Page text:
Foreign language proficiency an asset, except on the campaign trail, not so much…

Being bilingual or tri-lingual or just plain multi-lingual can be an asset in this world. And I would like for once to see a modern president of the United States who could actually, say, speak Spanish — he could converse with out neighbors to the south. Or speak French (whoops, Romney does that) and speak to our French-Canadian neighbors or to the President of France in his own language. Or wouldn’t it be nice to have one who could speak Chinese (John Huntsman?) to our bankers in China. Maybe it would have been handy during the Cold War to have one who was fluent in Russian.

Being fluent in another language does not mean you don’t love and respect and cherish good old English. In fact, if you are actually multi-lingual (that is you speak the languages with ease and correctly) you probably have a better command of your mother tongue — it takes that to learn another language well.

But displaying your foreign language skills is not really something you want to do on the campaign trail in America. It does not generally go over well with the broad mass of people. And I have to agree with many of those who would be put off by it that it is really not the appropriate forum. Yes it is handy, say, if you are speaking to a group of maybe Mexican-American farm workers, and maybe if all the people you are speaking to at the time are speakers of the language you are using that works.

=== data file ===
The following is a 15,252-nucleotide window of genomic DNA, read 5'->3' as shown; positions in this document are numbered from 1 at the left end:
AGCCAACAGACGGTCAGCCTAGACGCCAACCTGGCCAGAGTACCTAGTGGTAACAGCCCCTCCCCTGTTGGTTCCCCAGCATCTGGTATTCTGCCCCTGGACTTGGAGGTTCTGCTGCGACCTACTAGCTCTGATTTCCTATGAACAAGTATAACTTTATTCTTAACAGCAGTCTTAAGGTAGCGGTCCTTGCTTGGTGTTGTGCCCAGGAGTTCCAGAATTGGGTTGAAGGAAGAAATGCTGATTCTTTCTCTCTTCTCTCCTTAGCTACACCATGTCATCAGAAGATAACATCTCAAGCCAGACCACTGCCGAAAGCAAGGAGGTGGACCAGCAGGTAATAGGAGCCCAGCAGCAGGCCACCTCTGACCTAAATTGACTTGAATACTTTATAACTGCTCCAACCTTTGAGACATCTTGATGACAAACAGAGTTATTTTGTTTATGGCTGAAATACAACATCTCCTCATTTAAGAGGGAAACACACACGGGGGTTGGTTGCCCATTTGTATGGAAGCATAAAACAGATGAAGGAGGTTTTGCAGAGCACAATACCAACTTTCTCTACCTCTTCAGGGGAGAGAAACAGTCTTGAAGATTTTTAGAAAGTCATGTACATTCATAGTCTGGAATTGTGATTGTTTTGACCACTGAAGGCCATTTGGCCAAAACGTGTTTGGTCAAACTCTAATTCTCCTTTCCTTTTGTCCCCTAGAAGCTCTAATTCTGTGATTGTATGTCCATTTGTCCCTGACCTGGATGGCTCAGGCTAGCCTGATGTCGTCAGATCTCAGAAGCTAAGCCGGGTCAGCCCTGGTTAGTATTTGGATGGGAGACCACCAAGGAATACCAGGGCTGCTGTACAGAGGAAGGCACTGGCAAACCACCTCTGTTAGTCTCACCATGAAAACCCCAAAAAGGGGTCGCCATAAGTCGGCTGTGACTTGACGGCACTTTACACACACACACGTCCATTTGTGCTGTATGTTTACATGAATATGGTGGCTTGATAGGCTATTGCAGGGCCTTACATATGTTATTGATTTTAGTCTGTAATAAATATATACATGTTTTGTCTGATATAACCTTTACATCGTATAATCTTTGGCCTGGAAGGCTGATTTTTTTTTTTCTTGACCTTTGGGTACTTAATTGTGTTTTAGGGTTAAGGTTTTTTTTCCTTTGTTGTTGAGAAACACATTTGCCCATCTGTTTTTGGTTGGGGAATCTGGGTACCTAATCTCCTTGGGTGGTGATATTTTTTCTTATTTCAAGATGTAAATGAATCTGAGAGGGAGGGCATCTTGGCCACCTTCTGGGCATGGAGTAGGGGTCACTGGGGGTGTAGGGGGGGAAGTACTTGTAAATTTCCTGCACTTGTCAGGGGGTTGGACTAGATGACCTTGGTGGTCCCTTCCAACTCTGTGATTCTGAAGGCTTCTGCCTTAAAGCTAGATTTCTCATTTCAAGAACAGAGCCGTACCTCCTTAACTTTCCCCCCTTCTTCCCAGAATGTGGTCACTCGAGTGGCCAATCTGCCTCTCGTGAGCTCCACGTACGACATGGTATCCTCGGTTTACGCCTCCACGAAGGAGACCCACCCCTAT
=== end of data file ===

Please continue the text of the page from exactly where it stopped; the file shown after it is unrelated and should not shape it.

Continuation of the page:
But this time around John Huntsman has been throwing around some Mandarin Chinese. Very impressive. And I think that could be highly useful to him and our nation if he were to become president. But maybe it would be a better idea just to leave that skill on his written resume for the time being. American audiences don’t want to hear it. And why should they? Most could not understand it. It would be insulting. Kind of like when you’re somewhere and everyone is speaking a foreign language and you wonder if they are talking about you — especially when they point at you and laugh.

I witnessed first-hand Michael Dukakis use Spanish — only a few sentences, as I recall — at a campaign stop. Yes, there were no doubt many Spanish speakers there, but to non-Spanish speakers it just did not sound like good old American patriotism.

The worst was when John Kerry’s wife spoke  — and now I forget — but a foreign language or languages at the Democratic Convention. I thought that went over like a bomb. This is America!

Technically English is not the official language of the U.S., but in reality and in practicality it is.

Oh, yeah, I know George W. supposedly spoke Spanish. But he was not all that fluent. He wound up calling the then president of Spain a duck by mispronouncing his last name.

Another reason to can the high-toned multilingualism — a little knowledge can be dangerous, and that is what Bush had or has.


Please don’t anyone misinterpret this. I am 100 percent for foreign language ability and think it should be required in grade school. Kids that age can learn it much more readily than adults. It is enriching and could lead to better world relations.


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